By Suvas Vajracharya, Ph.D., founder and CEO, Lightning Bolt Solutions.
A staggering 96 percent of physicians are reporting that the amount of time they spend on data input has increased in the last 10 years, and 86 percent agree it’s robbing them of joy in their jobs, according to a recent survey by Geneia, a healthcare data analytics firm.
This report won’t come as news to the millions of physicians spending huge chunks of their days on clerical and administrative work, instead of the patient work for which they’ve studied and practiced many long years.
For healthcare leaders, it’s another indicator that despite a recent dip in physician burnout reported by the American Medical Association, there’s still work to be done. Eighty percent of respondents to Geneia’s survey indicated that they are personally at risk for burnout at some point in their career.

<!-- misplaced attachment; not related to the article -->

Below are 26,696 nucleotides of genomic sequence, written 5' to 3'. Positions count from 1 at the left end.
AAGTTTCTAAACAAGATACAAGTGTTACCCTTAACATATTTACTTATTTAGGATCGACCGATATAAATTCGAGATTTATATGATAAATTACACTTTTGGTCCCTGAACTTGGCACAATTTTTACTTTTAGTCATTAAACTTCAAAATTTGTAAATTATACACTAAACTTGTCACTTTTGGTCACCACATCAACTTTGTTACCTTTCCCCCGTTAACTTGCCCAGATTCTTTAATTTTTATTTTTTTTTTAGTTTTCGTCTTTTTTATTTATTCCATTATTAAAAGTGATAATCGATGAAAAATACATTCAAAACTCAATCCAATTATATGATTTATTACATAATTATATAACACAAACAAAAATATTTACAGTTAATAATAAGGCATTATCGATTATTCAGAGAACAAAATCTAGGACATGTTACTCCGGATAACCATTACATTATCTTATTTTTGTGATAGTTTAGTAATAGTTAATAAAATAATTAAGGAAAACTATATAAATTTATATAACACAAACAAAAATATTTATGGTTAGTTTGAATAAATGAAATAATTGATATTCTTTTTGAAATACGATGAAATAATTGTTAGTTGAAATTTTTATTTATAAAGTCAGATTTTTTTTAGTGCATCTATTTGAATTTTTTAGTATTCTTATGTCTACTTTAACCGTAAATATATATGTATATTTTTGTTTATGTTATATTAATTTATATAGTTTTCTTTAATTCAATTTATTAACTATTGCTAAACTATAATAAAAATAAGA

But it also presents an enormous opportunity, as the report reveals reducing data entry can be a crucial (and pretty realistic, given modern technology) step in retaining key physicians, as well as increasing operational accuracy and efficiency. Let’s get physicians away from data entry and back to practicing top of license.
What’s behind increased data entry requirements?
Before we look at solutions to reduce the data entry burden on physicians, it’s critical to know where the demand is coming from. Multiple factors contribute to this problem, including:
The ubiquity of EHR systems
The professed goal of EHR systems was to give physicians access to vital patient data and streamline billing and coding processes. All too often, however, doctors find themselves bogged down by data entry instead of caring for their patients. To save time, many physicians copy and paste clinical documentation from one record to the next, providing more opportunity for dangerous inaccuracies to slip into patient files.
Lack of integration
Healthcare providers today use multiple different systems to coordinate care, and more often than not, those systems don’t talk to each other. Building integrations between these systems takes a lot of time and resources, and it is especially taxing on IT teams already working through huge backlogs. In the meantime, who’s responsible for ensuring the right data goes into all the applicable systems? Overtired physicians who’d rather be doing anything else.